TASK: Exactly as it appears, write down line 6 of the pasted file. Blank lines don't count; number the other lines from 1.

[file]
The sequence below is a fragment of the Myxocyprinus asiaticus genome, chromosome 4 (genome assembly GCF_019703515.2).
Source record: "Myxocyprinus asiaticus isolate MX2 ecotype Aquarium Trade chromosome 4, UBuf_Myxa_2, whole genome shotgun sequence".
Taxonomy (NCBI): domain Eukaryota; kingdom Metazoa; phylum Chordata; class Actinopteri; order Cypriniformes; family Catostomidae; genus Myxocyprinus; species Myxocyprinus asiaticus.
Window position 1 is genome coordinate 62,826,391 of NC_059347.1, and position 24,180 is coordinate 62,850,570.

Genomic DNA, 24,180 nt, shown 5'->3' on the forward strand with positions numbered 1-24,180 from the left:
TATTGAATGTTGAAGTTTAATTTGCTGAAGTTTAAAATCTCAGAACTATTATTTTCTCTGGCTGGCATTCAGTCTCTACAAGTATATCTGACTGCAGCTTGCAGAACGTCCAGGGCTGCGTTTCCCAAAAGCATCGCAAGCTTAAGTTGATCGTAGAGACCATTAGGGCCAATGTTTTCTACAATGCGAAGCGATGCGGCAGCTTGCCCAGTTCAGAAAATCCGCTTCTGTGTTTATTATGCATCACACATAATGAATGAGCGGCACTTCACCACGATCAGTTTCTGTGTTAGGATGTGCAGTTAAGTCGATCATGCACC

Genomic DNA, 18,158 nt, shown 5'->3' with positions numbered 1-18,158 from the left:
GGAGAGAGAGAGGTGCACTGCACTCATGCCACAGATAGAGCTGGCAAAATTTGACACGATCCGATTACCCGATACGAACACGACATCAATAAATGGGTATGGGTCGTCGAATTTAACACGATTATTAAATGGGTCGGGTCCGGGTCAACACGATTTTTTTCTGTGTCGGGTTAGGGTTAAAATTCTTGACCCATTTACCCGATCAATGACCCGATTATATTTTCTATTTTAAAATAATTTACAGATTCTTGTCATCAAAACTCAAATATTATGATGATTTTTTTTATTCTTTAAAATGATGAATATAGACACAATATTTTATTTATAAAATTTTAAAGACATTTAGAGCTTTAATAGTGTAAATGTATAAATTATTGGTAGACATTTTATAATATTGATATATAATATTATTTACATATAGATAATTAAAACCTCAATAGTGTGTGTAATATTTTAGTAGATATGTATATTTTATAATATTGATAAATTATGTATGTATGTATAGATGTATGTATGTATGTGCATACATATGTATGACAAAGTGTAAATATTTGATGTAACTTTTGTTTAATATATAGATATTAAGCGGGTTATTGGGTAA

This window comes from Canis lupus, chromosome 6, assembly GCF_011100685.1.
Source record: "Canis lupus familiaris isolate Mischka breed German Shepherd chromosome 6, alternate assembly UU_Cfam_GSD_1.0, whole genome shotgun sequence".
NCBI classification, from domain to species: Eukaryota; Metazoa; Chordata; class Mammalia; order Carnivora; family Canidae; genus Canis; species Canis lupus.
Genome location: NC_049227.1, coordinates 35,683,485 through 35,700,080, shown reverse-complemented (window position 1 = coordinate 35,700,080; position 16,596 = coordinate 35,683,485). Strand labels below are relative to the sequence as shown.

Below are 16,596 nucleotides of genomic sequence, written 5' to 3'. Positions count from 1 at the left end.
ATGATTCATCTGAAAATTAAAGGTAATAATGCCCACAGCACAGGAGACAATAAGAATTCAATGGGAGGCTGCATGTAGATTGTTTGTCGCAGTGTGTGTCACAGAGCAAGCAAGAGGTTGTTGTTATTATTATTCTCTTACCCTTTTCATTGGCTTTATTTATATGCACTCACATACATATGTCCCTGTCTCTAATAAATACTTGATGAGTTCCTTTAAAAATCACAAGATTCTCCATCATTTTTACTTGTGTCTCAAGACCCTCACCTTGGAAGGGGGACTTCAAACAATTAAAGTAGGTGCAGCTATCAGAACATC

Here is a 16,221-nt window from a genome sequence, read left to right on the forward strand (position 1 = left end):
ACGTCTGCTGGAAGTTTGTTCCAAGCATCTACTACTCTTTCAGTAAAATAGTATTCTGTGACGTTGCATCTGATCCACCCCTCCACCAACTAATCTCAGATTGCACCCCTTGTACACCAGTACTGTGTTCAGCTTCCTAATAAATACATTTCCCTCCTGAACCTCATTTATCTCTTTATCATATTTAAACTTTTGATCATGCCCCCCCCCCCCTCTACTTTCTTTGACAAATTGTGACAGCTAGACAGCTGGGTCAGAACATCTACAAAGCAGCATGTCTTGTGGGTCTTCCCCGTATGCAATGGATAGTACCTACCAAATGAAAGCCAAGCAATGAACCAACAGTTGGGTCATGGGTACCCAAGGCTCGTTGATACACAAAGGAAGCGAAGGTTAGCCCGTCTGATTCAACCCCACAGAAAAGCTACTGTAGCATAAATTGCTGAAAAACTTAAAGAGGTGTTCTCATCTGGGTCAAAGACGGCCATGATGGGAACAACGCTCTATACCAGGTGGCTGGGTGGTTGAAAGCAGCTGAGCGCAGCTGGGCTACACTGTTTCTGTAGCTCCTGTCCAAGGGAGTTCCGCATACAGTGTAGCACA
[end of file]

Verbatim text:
TATTGAATGTTGAAGTTTAATTTGCTGAAGTTTAAAATCTCAGAACTATTATTTTCTCTGGCTGGCATTCAGTCTCTACAAGTATATCTGACTGCAGCTTGCAGAACGTCCAGGGCTGCGTTTCCCAAAAGCATCGCAAGCTTAAGTTGATCGTAGAGACCATTAGGGCCAATGTTTTCTACAATGCGAAGCGATGCGGCAGCTTGCCCAGTTCAGAAAATCCGCTTCTGTGTTTATTATGCATCACACATAATGAATGAGCGGCACTTCACCACGATCAGTTTCTGTGTTAGGATGTGCAGTTAAGTCGATCATGCACC